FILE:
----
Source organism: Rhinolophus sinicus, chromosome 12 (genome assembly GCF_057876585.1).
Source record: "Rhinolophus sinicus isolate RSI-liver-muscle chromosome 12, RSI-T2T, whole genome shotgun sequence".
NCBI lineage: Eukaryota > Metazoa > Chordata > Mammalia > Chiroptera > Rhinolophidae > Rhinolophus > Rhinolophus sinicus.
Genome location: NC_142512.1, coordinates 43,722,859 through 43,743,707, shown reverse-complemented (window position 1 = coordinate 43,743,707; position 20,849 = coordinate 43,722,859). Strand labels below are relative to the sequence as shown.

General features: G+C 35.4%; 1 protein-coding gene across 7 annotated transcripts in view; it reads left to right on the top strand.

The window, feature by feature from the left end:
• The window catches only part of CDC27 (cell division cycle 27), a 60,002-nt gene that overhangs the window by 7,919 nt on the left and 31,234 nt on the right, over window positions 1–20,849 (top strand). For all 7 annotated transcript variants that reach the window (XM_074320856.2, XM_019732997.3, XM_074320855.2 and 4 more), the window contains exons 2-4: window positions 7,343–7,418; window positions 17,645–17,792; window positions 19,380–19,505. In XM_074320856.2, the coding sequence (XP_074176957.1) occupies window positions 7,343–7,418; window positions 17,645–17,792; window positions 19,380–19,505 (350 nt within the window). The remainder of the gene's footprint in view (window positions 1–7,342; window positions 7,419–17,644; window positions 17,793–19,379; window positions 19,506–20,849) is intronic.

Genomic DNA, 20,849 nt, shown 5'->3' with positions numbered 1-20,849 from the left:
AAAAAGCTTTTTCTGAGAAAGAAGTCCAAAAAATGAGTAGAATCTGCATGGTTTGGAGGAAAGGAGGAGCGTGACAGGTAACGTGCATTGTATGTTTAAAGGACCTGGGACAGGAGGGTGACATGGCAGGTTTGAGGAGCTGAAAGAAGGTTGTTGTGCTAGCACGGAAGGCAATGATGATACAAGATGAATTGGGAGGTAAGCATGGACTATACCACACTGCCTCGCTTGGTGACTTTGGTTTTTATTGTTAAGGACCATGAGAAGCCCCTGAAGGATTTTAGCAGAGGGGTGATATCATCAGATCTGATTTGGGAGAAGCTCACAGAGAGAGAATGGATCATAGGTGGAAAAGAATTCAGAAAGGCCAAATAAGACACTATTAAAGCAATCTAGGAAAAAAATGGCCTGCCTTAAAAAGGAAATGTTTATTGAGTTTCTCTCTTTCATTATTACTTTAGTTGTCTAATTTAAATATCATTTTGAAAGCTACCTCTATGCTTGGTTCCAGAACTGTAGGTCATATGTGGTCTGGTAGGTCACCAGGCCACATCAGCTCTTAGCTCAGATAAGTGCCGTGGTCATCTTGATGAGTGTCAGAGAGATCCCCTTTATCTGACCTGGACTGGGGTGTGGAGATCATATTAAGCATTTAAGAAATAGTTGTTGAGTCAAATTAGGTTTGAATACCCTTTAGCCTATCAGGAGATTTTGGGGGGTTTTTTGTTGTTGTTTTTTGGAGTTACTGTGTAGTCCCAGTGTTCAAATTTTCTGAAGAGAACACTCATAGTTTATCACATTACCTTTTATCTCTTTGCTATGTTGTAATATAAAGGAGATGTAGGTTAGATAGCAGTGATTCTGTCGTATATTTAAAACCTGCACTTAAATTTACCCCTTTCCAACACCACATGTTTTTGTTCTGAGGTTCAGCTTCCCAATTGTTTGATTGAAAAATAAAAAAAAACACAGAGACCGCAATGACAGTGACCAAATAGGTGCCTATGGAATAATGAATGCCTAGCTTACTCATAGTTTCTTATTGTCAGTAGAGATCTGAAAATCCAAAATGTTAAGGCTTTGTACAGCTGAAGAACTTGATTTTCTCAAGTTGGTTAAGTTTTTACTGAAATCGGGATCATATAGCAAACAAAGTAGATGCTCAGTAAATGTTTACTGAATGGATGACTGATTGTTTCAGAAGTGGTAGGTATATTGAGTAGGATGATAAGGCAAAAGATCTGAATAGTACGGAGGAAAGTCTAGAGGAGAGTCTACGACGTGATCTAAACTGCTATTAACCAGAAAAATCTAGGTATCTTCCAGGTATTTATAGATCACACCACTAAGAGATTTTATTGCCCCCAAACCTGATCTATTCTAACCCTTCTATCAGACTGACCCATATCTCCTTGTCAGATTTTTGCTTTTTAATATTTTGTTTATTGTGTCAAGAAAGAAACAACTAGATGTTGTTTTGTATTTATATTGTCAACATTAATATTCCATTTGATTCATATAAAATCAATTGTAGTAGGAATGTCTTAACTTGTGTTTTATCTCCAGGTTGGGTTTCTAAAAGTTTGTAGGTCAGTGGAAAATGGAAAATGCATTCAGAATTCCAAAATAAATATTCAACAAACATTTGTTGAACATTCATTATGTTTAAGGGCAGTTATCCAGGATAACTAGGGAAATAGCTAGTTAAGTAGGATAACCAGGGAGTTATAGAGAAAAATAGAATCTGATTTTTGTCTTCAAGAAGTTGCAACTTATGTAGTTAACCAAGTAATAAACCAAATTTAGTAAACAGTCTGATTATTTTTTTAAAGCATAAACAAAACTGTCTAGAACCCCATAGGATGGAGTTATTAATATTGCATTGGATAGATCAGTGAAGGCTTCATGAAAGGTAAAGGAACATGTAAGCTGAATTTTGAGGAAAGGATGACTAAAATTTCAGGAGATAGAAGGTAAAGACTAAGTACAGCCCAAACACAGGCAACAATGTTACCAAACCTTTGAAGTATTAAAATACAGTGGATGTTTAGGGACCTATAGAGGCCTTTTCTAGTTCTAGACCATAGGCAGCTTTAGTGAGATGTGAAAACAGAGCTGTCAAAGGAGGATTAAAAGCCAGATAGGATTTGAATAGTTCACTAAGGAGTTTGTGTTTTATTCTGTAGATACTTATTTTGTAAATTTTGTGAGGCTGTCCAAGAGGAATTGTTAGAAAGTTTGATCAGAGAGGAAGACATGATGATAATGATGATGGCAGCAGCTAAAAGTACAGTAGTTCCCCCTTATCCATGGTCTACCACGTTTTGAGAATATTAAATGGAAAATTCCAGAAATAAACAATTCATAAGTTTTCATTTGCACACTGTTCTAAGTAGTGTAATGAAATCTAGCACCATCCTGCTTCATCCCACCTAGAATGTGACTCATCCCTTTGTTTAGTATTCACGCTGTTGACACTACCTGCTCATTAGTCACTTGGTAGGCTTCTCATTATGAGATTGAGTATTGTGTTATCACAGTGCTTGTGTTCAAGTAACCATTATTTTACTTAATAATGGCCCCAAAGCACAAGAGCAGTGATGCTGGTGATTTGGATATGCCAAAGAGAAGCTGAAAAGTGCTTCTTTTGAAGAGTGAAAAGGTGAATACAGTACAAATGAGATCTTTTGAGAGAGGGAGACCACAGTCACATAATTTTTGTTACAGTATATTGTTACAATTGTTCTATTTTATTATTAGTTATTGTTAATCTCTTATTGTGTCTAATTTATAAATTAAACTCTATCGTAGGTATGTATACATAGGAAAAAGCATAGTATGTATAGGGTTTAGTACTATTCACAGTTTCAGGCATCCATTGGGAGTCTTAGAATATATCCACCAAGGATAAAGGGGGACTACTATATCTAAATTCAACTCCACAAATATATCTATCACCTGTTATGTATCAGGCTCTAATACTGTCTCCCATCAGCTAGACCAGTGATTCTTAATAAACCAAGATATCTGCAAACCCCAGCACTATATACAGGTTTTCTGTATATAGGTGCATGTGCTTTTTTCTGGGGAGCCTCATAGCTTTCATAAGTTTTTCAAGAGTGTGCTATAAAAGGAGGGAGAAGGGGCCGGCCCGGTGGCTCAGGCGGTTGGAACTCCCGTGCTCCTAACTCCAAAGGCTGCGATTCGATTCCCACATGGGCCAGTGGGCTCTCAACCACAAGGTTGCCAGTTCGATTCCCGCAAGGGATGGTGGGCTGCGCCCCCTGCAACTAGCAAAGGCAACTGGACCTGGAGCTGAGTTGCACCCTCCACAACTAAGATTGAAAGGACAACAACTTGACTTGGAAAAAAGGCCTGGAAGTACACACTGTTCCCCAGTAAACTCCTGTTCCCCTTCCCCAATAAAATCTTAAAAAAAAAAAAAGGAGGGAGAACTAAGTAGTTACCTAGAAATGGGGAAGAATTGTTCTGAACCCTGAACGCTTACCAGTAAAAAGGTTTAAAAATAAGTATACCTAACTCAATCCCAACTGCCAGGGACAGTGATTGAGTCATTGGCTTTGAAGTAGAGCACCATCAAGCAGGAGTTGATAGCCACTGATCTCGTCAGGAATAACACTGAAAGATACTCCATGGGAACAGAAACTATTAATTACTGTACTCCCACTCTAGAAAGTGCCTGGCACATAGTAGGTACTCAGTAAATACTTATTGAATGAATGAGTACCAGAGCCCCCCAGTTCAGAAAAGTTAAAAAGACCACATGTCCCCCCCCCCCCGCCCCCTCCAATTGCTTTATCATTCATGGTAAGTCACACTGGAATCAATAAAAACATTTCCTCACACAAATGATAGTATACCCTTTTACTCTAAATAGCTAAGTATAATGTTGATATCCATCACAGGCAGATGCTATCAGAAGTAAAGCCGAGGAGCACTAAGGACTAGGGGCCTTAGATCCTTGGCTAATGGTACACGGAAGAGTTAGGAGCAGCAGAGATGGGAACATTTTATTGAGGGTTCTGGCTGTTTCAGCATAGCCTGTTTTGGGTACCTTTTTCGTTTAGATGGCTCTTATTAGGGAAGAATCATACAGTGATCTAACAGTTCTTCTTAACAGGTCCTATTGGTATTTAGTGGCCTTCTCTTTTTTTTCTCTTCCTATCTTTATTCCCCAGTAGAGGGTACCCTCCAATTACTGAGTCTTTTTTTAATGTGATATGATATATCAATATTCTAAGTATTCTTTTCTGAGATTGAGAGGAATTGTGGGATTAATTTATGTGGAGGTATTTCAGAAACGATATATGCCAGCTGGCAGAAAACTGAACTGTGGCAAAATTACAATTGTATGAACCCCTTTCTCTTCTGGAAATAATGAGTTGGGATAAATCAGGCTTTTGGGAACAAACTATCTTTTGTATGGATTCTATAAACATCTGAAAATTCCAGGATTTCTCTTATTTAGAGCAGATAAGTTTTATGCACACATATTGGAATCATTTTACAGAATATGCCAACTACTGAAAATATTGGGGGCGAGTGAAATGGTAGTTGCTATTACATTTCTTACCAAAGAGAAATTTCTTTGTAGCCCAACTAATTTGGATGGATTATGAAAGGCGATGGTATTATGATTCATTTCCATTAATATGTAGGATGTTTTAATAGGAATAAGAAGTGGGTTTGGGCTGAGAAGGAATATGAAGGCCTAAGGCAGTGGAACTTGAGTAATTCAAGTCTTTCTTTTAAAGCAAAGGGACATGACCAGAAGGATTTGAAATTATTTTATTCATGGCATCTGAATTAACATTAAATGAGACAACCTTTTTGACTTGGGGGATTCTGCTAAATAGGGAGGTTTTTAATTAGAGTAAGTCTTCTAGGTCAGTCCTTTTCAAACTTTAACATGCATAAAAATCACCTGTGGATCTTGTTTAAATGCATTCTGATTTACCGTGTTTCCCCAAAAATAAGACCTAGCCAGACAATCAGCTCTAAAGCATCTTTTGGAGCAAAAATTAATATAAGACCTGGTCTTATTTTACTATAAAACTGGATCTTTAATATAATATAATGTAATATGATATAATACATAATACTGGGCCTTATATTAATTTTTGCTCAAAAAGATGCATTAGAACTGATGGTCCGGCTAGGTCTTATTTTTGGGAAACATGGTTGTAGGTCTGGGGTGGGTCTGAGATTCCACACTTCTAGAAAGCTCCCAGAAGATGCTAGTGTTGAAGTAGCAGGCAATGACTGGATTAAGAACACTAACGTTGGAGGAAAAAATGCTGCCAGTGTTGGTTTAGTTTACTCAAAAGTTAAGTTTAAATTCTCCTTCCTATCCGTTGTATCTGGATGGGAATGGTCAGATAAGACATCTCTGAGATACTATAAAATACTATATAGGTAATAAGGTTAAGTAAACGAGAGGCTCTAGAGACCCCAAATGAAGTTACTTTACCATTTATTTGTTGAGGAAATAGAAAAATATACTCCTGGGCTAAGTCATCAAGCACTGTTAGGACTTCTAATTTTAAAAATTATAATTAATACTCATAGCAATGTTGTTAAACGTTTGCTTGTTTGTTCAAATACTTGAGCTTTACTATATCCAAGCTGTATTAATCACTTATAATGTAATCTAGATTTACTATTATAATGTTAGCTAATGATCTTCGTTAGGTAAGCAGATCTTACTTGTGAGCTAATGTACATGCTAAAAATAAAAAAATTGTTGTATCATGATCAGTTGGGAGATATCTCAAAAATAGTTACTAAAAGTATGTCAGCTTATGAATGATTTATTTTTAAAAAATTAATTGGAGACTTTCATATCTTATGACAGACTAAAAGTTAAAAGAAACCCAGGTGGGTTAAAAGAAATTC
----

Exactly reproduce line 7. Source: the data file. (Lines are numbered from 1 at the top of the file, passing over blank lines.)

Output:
• The window catches only part of CDC27 (cell division cycle 27), a 60,002-nt gene that overhangs the window by 7,919 nt on the left and 31,234 nt on the right, over window positions 1–20,849 (top strand). For all 7 annotated transcript variants that reach the window (XM_074320856.2, XM_019732997.3, XM_074320855.2 and 4 more), the window contains exons 2-4: window positions 7,343–7,418; window positions 17,645–17,792; window positions 19,380–19,505. In XM_074320856.2, the coding sequence (XP_074176957.1) occupies window positions 7,343–7,418; window positions 17,645–17,792; window positions 19,380–19,505 (350 nt within the window). The remainder of the gene's footprint in view (window positions 1–7,342; window positions 7,419–17,644; window positions 17,793–19,379; window positions 19,506–20,849) is intronic.